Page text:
The Battle of Jutland 31st May 1916 - Background

The German High Seas Fleet had been created by Admiral von Tirpitz based on 'risk theory'. That is to say that, because of the size of the High Seas Fleet, the British fleet would not risk opposing it in battle for fear of losing that many ships that it was exposed to attack from other nations. Though well trained, disciplined, motivated and well equipped, the High Seas Fleet was never really expected to have to fight.

Britain was dependent on imported food and materials. Britain needed a large navy to protect the trade routes from her overseas colonies and trade partners. Britain also needed a large navy to protect her from invasion by a foreign nation. In the event of war Britain's offensive naval policy was to blockade an enemy's coastline to prevent trade.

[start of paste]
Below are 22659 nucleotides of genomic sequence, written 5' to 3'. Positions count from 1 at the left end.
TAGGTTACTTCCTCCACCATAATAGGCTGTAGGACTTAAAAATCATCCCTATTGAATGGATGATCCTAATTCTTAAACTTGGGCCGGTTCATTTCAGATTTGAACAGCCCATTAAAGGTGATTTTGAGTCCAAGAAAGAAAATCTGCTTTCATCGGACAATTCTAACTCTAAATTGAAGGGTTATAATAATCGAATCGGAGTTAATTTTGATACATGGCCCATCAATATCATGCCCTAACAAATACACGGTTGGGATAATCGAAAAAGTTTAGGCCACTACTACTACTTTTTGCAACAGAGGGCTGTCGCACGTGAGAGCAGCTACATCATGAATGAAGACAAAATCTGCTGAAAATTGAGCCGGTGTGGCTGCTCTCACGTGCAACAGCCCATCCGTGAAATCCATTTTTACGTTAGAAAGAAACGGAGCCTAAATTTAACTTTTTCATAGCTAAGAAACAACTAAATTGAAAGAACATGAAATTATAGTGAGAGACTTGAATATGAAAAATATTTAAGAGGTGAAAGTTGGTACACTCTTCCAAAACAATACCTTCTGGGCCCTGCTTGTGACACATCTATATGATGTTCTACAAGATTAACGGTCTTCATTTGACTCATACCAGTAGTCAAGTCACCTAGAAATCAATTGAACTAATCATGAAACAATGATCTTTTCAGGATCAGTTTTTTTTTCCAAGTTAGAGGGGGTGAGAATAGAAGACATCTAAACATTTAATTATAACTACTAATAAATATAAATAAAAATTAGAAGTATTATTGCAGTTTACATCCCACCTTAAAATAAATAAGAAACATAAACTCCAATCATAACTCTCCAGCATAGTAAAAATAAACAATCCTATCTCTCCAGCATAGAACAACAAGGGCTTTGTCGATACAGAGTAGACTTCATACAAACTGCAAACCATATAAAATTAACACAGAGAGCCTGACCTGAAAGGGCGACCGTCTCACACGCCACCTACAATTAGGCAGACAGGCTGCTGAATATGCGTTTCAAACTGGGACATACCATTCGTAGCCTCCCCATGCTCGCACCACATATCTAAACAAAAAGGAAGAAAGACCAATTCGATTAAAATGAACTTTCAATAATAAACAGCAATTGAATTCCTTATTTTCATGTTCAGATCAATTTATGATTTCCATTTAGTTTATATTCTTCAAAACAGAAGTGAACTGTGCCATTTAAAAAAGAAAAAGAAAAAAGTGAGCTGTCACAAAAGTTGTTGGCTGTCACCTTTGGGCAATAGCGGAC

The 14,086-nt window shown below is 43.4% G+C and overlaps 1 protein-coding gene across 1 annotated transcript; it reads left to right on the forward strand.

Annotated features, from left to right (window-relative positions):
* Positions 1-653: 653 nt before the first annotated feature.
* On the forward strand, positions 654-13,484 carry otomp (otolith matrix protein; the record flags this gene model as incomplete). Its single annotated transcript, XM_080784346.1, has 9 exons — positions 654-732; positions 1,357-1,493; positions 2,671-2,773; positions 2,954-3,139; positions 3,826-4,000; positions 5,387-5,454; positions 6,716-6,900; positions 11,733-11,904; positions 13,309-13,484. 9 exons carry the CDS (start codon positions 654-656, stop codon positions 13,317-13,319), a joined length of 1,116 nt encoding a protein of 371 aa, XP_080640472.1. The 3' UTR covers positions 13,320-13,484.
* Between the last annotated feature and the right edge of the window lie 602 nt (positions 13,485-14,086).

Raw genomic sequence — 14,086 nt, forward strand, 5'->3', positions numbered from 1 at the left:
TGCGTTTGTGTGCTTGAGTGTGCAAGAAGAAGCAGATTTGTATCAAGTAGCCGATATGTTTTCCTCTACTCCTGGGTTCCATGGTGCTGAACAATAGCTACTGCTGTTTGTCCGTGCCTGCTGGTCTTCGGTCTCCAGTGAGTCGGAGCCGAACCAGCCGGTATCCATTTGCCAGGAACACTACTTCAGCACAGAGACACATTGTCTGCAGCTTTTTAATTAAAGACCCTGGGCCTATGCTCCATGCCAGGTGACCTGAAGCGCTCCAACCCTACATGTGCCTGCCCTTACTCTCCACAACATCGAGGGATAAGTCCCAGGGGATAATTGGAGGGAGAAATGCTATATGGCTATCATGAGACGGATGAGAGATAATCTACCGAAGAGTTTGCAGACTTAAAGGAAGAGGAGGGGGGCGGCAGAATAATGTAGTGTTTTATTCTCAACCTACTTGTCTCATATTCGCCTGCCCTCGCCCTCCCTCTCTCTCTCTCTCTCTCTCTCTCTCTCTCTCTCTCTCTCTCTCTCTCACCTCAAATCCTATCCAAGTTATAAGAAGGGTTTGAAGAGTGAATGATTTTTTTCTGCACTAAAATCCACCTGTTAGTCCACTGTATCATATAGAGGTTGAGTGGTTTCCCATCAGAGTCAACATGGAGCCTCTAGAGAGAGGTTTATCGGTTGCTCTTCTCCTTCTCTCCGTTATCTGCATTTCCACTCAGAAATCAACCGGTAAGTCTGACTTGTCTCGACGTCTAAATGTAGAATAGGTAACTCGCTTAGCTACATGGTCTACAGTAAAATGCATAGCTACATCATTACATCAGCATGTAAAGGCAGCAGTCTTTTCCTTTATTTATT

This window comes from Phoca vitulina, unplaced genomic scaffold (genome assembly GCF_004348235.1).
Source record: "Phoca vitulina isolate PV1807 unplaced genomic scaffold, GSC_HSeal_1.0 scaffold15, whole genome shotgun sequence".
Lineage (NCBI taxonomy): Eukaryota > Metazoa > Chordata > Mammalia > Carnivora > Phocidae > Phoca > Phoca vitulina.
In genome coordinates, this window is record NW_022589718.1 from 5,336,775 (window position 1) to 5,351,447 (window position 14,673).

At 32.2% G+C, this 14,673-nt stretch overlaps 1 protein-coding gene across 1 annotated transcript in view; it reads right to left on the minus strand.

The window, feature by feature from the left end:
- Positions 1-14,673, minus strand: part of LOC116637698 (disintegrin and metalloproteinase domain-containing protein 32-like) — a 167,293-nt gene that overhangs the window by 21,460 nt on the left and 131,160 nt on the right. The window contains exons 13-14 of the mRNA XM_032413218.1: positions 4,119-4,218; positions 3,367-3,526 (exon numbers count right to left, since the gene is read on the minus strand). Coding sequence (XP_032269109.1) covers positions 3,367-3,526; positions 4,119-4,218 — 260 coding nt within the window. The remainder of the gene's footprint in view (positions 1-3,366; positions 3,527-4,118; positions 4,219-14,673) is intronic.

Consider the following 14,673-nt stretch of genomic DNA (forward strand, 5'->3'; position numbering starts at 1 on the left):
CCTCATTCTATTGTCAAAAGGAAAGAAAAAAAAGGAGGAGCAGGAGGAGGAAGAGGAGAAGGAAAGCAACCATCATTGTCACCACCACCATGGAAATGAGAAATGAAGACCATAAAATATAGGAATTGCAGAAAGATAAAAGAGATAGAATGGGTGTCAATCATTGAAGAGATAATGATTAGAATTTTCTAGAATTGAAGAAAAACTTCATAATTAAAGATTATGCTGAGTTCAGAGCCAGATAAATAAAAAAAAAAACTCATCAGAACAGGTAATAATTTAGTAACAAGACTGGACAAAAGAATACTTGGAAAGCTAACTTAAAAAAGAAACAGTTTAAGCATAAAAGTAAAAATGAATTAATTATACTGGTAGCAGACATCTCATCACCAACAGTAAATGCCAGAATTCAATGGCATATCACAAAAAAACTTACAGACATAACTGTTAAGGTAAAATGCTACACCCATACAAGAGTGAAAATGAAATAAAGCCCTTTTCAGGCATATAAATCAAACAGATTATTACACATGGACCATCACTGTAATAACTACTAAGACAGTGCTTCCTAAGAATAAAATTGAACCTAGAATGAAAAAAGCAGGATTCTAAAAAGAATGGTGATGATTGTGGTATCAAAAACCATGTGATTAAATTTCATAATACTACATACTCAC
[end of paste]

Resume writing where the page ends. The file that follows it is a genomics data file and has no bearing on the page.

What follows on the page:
In a war against Germany all the Royal Navy needed to do was prevent the High Seas fleet from escaping into the Atlantic and prevent merchant ships from getting to Germany. Controlling the routes north past Scotland and south through the English Channel and simply existing was sufficient to dominate the High Seas Fleet.

The North Sea was blockaded by the Royal Navy to prevent merchant ships reaching Germany

The British Grand Fleet, based at Scapa Flow in Scotland, was much larger than the German High Seas Fleet. The German Admiralty knew they would be at a serious disadvantage in a Fleet action and could not defeat the Grand Fleet in a pitched battle. The British however knew that they had little to gain by the destruction of the High Seas Fleet and everything to lose if defeated. The result was a relative stalemate in which both sides were reluctant to seek an outright battle.